What's the Hottest?

Well if you want Internet statistics I recommend a site called "Nielsen Net Rating" the address is: .  They provide a daily update on the web as well as who is looking at it.  Here is a sample of what they recently had for stats.  

Daily Stats for March 12, 2000. - 25.2 million total unique audience,  26 minutes average time spent per person,  3 sites visited per person,  10.8 million hours online total home Internet usage for the U.S.  So what's the hottest? According to Nielsen, the top news and information site was not nowyouknow, (Shucks, but no surprise) it was .

So you think you're technically challenged?

Take heart, anyone among you who believes you are technologically challenged, you "ain't seen nuthin' yet". This is an excerpt from a Wall Street Journal article:

1. Compaq is considering changing the command "Press Any Key" to Press Return Key" because of the flood of calls asking where the "Any" key is.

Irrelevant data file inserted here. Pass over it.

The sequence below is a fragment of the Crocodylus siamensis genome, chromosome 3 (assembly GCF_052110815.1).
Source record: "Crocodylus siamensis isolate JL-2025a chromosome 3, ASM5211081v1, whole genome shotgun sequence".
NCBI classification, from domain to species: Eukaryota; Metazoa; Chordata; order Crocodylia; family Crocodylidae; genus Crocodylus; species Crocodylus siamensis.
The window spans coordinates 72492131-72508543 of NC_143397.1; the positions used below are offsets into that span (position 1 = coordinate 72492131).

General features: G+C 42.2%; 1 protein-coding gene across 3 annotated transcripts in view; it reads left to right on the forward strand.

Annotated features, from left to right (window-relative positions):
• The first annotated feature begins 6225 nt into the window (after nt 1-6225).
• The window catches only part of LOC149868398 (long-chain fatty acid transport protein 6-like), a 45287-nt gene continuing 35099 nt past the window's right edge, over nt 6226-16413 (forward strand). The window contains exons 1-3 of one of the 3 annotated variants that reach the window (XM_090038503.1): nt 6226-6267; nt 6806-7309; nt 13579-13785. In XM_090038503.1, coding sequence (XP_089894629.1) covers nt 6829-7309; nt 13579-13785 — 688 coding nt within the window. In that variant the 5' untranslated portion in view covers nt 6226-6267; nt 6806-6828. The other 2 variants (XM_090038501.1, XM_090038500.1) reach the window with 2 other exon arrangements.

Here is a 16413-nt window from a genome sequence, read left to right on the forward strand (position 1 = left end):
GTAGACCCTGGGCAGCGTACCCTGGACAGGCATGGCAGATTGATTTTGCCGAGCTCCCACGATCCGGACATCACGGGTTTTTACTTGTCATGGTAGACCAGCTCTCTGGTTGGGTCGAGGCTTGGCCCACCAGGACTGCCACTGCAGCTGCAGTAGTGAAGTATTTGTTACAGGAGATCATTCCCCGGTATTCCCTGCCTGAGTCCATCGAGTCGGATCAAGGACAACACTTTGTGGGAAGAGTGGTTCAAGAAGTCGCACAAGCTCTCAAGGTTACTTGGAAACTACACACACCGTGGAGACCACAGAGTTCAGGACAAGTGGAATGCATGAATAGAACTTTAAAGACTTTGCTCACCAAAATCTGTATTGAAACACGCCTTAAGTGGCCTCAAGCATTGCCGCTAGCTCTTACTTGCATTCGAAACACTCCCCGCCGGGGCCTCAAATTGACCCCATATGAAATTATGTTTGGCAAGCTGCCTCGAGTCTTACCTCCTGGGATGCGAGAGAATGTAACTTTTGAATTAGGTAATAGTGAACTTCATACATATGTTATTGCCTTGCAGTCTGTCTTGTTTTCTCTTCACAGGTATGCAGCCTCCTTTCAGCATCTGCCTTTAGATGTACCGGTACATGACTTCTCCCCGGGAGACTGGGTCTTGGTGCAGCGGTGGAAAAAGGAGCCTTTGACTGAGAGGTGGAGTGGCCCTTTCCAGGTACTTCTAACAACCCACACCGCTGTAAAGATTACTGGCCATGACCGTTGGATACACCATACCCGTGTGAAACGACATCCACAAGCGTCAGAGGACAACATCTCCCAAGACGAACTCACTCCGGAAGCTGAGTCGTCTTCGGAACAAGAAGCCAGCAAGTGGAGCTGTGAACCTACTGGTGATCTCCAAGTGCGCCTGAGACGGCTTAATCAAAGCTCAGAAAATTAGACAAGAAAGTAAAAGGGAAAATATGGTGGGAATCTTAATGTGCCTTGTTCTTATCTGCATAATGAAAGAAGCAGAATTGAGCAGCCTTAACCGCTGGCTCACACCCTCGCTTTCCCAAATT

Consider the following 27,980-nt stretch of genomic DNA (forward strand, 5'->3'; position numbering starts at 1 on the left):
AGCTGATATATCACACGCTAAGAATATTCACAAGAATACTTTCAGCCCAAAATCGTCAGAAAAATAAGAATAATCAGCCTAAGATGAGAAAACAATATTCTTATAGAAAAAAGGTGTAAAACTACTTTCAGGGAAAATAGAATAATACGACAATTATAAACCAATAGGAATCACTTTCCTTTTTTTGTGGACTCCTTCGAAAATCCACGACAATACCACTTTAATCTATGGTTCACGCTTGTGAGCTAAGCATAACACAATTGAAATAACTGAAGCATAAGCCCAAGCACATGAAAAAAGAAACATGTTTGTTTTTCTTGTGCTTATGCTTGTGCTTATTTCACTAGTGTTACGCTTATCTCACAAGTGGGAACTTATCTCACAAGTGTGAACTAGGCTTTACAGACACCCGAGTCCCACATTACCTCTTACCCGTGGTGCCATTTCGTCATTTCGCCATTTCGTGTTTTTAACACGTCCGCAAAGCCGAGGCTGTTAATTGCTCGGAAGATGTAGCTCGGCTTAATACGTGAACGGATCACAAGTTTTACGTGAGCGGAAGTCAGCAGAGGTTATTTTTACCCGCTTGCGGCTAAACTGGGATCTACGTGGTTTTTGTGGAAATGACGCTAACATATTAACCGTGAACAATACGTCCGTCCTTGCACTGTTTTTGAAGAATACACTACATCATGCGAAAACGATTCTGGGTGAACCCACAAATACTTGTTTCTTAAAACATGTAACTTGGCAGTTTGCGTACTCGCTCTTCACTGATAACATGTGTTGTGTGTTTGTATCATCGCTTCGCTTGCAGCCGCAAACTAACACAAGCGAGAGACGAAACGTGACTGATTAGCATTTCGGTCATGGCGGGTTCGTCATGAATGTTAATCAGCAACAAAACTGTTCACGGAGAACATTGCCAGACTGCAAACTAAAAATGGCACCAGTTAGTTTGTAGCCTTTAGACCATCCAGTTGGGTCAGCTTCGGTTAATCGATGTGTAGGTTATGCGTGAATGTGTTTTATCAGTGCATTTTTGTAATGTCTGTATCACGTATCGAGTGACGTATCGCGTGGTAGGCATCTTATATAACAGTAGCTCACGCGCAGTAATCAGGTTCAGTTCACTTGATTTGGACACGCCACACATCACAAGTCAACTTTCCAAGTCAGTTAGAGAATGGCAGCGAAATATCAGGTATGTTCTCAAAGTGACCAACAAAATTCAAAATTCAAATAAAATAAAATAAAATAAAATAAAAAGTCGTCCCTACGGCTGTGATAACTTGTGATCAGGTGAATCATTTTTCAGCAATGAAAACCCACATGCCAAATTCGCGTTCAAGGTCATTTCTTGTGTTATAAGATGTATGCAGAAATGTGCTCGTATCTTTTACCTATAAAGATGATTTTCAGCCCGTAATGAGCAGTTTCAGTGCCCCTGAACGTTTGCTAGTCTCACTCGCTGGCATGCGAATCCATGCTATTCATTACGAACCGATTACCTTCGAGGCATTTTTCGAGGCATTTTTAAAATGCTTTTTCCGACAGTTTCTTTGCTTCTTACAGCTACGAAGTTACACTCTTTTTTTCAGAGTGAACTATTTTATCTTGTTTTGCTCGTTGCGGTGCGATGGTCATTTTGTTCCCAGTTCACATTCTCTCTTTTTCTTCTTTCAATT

2. AST technical support had a caller complaining that her mouse was hard to control with the dust cover on. The cover turned out to be the plastic bag the mouse was packaged in.

3. A Dell technician advised his customer to put his troubled floppy back in the drive and close the door. The customer asked the tech to hold on and was heard putting the phone down, getting up and crossing the room to close the door.

4. Another Dell customer called to say he couldn't get his computer to fax anything. After 40 minutes of troubleshooting, the technician discovered the man was trying to fax a piece of paper by holding it in front of the monitor screen and hitting the "send" key.